When you open the official ap of the game’s governing body to see the weekend’s fixtures and the betting odds are positioned next to team names, you’d think then that it’s gone too far.
The point seems to be, that pokies are legal, therefore it’s ok and certainly not inappropriate for the club to own them, and by asking the club to not own pokies I’m arbitrarily asking the club to draw a moral line, and that the drawing of such a line is not on.
So in response, I’ll ask the same question I’ve already asked a few times but received no response on.
Would you be ok with the club selling weapons? Would you be fine with EFC branded guns being sold out at Tulla, so you can grab your pistol when you go out to buy your polo shirt? Remember, selling and buying guns is perfectly legal and regulated.
If you say you are ok with that, then I think that’s a crazy view but at least you’re being consistent.
If you say that you don’t agree with that, then you can’t have a problem with the drawing of a moral line because you’re drawing your own. The only difference in our view is precisely where the line is drawn.
You know this, I know this, everyone knows this.
If you elect to play pokies that’s on YOU. YOU are allowing that machine to rip you off. People need to take some god damn responsibility!
I wish this were true. In fact, sadly it’s a million miles from true.
Well for the vast majority it is true.
The point being?
That if only a very small segment of society are getting cleaned out by machines then it’s ok to own them? Is that the point? Genuinely asking
I was responding to the post above mine.
It is true.
There is nothing more to it than that.
There is no moral element to it at all.
If the club invested in a gun shop, i’d have no problem with that. There’d be a shiteload of outrage from many though, lol.
But it’s not about that.
If getting the new licence allows the club to then subsequently sell the asset at a much higher price, then I actually want us to get that licence even though I personally cannot stand pokies.
I don’t demand that the club cuts off its nose for my moral satisfaction, or engage in some sort of financially nihilistic martyrdom.
And if I read between the lines, particularly around Katherine’s comment, I’d say the plan is to maximise the sale value of the venue and say nothing official that may hint at a predetermined fire sale.
I certainly think it’s absurd to decide that a 24 year licence equates to a determination to run the venue for 24 years when it’s purely an investment.
But to each their own on how they choose to express their indignation at various aspects of all this.
Football is entirely a form of entertainment for me, as I have no employment or family connections to AFL. Others shouldn’t suffer just so I can be entertained, therefore I want my club and the AFL to reduce as much as possible the risk of that suffering to others.
This includes protecting players from serious injury and from their own willingness to risk serious injury ‘for the team’. I don’t want the AFL using footballs that are made by kids in factories who work 12 hours per day 6 days per week for $2/day when they should be at school; and I don’t want my club or the AFL promoting activities which cause widespread social harm such as gambling, excessive drinking, smoking etc.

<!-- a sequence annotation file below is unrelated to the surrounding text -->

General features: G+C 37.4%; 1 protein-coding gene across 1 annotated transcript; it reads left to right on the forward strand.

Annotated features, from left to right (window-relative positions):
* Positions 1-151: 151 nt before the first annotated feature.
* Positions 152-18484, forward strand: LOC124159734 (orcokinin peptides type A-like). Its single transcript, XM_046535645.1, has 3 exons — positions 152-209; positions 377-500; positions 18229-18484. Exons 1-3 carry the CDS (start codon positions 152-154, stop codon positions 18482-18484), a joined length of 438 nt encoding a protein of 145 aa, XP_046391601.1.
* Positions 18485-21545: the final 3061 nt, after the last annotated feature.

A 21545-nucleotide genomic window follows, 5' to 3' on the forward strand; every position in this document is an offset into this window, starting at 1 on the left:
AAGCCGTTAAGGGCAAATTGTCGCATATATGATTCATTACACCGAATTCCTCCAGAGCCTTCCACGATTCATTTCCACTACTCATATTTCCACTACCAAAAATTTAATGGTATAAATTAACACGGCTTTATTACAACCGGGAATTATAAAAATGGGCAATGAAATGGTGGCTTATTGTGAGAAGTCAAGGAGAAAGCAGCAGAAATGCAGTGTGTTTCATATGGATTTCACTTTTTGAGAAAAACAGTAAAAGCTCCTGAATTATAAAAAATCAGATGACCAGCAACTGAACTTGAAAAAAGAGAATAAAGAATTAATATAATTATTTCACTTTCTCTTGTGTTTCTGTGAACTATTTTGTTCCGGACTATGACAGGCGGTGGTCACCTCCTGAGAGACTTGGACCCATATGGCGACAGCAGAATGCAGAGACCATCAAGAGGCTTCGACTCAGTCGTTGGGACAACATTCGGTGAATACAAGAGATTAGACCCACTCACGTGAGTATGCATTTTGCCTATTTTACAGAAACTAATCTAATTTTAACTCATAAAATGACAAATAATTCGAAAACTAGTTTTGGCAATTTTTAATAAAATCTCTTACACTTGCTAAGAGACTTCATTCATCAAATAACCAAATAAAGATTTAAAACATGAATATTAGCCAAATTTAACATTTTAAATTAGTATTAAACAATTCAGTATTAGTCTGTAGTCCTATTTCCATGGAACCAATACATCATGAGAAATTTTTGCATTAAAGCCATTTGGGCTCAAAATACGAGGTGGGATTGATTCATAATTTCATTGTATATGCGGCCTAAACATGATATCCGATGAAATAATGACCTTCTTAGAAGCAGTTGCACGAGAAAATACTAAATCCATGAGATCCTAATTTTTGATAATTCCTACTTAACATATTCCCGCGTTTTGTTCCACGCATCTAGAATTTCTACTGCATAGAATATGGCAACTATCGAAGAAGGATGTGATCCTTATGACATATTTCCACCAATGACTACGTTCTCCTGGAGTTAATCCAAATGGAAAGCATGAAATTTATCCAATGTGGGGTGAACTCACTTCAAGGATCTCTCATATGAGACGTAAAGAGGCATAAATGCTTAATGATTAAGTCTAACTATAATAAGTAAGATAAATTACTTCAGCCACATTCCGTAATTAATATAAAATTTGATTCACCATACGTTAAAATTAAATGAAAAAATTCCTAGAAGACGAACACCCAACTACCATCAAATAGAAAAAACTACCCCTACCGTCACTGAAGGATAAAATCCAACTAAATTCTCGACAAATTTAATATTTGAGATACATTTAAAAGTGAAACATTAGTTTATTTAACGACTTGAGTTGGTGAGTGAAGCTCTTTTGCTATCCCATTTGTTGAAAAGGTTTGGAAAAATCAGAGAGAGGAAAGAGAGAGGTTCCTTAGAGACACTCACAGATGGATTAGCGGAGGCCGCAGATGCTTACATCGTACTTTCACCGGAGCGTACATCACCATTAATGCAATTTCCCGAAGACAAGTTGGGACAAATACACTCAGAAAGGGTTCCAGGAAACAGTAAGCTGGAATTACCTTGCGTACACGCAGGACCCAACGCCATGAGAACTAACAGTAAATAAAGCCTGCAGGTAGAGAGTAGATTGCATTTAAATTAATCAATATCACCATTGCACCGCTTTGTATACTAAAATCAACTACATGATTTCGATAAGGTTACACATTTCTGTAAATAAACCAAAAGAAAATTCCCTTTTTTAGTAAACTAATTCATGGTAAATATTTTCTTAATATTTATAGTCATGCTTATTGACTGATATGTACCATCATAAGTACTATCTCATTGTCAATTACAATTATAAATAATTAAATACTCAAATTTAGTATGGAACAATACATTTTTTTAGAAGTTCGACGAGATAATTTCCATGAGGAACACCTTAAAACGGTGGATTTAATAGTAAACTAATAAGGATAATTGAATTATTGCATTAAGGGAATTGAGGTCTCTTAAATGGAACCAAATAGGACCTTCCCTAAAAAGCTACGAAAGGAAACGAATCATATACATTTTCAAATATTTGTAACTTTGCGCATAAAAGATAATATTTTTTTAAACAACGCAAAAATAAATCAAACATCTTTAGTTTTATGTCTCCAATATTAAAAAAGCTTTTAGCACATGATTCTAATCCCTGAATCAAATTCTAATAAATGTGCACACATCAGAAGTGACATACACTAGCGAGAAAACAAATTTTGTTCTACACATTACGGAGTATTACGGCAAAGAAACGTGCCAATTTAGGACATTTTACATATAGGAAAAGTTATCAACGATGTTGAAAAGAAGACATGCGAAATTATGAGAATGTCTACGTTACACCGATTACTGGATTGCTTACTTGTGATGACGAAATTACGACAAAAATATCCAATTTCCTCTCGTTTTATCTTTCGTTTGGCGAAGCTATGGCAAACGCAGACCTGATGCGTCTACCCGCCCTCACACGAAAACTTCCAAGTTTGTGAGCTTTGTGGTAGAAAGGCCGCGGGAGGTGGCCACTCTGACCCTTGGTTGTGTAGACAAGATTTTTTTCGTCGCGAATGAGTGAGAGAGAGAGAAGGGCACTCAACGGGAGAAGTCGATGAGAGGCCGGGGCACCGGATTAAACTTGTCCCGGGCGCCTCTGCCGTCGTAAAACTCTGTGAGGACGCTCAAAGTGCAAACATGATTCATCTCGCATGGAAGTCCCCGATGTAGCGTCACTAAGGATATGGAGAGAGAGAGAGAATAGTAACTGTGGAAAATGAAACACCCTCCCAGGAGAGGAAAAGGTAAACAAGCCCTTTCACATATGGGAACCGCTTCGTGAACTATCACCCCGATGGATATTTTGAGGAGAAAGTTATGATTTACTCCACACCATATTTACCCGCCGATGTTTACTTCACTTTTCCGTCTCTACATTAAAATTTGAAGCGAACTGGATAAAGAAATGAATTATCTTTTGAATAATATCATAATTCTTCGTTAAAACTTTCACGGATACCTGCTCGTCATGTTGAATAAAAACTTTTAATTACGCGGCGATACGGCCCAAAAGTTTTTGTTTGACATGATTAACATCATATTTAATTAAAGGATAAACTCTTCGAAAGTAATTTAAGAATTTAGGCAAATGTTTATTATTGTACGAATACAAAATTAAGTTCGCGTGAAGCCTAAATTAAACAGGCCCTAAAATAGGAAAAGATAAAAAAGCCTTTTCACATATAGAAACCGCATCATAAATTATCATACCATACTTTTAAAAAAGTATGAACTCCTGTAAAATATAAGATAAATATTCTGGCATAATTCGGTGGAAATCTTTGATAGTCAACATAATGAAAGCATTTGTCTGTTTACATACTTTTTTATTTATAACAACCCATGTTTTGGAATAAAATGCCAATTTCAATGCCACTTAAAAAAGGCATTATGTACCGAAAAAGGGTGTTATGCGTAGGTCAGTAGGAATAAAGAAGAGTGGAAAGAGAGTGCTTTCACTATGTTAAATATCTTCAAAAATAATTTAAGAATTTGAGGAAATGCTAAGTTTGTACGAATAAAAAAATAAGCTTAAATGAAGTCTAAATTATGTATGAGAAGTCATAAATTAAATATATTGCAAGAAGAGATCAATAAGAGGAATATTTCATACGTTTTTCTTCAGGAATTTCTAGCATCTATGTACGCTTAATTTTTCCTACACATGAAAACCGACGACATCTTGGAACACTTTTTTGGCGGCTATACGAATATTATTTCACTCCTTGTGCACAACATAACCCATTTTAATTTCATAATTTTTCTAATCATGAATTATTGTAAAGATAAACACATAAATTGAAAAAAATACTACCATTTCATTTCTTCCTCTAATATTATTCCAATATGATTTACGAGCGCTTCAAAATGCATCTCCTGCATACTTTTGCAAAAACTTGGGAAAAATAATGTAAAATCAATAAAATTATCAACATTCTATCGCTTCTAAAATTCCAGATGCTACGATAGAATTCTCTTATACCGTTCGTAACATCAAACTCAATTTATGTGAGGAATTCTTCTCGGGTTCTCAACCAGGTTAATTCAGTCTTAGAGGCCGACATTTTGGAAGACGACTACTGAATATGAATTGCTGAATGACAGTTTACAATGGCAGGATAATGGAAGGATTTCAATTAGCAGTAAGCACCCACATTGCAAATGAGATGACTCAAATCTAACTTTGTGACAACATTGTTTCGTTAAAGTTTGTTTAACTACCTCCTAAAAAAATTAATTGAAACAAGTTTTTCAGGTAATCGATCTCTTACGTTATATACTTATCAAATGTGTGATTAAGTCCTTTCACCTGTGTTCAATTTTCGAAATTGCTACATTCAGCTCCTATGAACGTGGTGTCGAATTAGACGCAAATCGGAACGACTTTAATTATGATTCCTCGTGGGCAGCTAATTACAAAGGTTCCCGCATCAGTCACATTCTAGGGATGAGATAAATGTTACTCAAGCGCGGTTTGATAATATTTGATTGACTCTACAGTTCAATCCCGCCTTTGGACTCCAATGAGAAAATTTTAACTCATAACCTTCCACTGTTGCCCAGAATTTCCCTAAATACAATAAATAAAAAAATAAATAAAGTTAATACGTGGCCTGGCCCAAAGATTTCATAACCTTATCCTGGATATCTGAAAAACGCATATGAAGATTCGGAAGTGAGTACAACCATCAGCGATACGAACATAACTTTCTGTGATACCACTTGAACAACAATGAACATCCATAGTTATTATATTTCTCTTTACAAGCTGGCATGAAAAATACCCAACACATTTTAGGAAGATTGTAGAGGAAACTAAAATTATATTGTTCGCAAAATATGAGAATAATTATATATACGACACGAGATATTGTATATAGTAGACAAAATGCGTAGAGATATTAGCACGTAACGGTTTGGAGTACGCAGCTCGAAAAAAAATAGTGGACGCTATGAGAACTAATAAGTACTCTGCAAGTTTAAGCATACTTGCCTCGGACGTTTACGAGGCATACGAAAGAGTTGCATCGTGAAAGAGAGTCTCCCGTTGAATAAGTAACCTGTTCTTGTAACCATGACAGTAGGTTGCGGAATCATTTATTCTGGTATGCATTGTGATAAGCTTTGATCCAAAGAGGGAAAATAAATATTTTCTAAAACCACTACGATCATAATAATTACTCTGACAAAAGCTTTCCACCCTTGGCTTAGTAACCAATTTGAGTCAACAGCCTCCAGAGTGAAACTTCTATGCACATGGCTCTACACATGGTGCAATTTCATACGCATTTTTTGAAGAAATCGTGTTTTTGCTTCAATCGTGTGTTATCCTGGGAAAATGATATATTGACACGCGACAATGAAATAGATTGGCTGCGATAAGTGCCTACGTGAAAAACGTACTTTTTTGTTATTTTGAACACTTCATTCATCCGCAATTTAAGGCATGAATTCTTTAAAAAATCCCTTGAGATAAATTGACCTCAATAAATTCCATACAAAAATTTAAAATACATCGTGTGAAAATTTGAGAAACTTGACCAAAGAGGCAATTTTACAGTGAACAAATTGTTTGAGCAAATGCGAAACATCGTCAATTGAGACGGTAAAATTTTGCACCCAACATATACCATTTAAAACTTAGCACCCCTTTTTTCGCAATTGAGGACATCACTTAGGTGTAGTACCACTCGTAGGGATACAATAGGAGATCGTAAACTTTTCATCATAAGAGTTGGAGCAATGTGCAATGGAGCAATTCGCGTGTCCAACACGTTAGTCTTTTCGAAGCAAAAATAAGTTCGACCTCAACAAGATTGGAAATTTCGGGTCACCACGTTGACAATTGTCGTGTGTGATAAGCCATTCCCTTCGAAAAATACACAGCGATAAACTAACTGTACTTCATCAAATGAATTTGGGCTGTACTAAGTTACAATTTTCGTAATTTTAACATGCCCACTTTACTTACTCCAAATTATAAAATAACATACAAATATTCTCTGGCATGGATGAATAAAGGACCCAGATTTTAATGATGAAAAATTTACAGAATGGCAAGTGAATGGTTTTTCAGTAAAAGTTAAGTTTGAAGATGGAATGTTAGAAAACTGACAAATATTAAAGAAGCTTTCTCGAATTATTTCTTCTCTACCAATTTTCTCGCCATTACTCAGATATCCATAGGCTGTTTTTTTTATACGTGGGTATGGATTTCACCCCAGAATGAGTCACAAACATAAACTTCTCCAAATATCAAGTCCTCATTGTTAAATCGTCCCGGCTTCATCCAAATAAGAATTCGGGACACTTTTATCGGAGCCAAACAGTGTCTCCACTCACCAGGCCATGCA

I accept that consumers have the right to choose to engage in these activities but I don’t want the consumption of these products to be increased via AFL-connected advertising or connection to the club brand. That will increase revenue and potentially my entertainment, but also increase the suffering that consumption of these products is connected with. Consumers already know these products exist. They don’t need further inducement through the promotion of a footy club’s brand of cigarettes with their captain’s endorsement and face on the packet. That used to be legal, but it was never ethical.
As stakeholders in our footy club we have every right to let the club decision makers know what issues matter to us. And if an issue matters to us, it matters to the club because their job is to represent the key stakeholders, which includes the players, their families and us. Hence I agree with SMJ on this.
Seriously that is a bullshite argument.
I don’t care what legal activity the Club gets into as long as it helps us win an AFL flag.
Saying you’re a good corporate citizen is whats important. Not actually being a good corporate citizen. Smoke and mirrors. Like this bloke…
It may be legal, but that don’t make it right. You have mentioned how much the government gets from gambling revenue.
(Comment withdrawn due to unfairly making reference to an old Bacchus incident)
Understand your view, and appreciate there are alternative viewpoints.
You were a little bit cheeky though in one aspect. You said you’d be ok if the club “invested in a gun shop”, presumably being different to my suggestion of selling guns at the Hangar.
The Melton club is branded and advertised as an Essendon venue. The sign out the front is black with a red sash, for instance.
So would your view change if we sold guns at Tulla, or established an Essendon branded gun shop?
NB - if you weren’t trying to be cheeky then I apologise
I think you should delete that comment SMJ because he admitted he was wrong and we can’t determine what we think is ethical unless we hear the views of others with different opinions.
Why don’t we apply for a Hillsong licence ? Or better still open a branch of Scientology.
Yep alright, fair enough, consider it withdrawn.
Nope. I’d have no problem with an EFC branded gunshop. Genuinely.
Business wise it’d make no sense, but whatever.
Not even @IceTemple would approve of the EFC opening a branch of Hillsong. No matter how much tax free loot it can extract from its well meaning followers.
Fair enough and thanks for the honest response